Everyone has heard of someone who has bought a new car that was a “lemon.” The car had either one major defect that could not be repaired or numerous minor defects that were always in need of repair.
Prior to the 1970s, when consumer advocacy hit its peak and numerous laws were enacted to protect the buyers of lemons, the only recourse the purchaser had was his or her warranty. As long as the manufacturer and dealer exercised their best efforts to fix the car while it was under warranty, the owner was stuck with the lemon. After the warranty period expired, the owner paid for the repairs.
“Lemon laws,” or new car warranty laws, were enacted to place limits on what the consumer must endure should he or she purchase a lemon. Under the terms of the lemon laws, if the car cannot be fixed, the consumer must be compensated, either with a new car or with a cash refund. States are split among those that leave the decision of the specific remedy up to the consumer, manufacturer, or seller. All states now have lemon laws. In many states, the consumer has at least one year from the date of purchase to make a claim under the law. Most states allow the consumer two years or 24,000 miles, whichever comes first, to make a claim.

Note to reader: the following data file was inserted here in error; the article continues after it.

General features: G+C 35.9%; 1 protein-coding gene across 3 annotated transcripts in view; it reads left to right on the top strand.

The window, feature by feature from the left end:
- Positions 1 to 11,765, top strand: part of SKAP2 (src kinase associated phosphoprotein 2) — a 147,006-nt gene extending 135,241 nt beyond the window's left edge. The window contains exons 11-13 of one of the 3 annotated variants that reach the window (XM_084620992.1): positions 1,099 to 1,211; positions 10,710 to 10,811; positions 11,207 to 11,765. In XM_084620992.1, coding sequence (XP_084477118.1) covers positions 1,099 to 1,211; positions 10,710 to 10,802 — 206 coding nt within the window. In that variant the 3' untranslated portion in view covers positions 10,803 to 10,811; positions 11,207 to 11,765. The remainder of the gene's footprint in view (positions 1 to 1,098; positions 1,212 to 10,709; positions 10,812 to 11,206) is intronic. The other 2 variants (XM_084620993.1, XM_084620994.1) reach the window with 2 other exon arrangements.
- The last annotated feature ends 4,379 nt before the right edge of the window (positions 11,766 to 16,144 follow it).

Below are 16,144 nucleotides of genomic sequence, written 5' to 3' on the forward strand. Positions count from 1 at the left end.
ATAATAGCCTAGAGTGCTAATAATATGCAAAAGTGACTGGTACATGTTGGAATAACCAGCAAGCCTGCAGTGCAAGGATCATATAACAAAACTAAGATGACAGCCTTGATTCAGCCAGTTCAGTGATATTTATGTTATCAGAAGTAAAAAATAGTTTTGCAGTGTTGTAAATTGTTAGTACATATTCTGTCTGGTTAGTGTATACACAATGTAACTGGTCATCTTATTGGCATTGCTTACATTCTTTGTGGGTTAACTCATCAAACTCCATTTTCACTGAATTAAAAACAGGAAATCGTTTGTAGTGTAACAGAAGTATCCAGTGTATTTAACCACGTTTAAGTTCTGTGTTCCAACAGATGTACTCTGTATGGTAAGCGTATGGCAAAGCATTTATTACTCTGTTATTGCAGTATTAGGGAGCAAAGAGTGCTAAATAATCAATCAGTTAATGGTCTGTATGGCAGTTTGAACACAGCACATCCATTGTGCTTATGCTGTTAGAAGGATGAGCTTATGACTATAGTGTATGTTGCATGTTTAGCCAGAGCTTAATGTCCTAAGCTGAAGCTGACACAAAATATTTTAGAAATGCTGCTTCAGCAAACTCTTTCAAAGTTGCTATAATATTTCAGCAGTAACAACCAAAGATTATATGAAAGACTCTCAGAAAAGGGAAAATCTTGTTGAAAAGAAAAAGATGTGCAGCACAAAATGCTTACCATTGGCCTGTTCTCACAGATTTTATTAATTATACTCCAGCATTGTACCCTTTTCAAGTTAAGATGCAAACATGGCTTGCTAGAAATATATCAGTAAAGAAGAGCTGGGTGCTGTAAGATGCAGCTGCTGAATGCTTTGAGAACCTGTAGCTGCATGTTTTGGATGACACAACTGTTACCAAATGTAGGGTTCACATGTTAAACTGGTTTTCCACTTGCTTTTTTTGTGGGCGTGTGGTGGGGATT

For information on lemon laws, visit USLegal Lemon Laws at http://lemonlaws.uslegal.com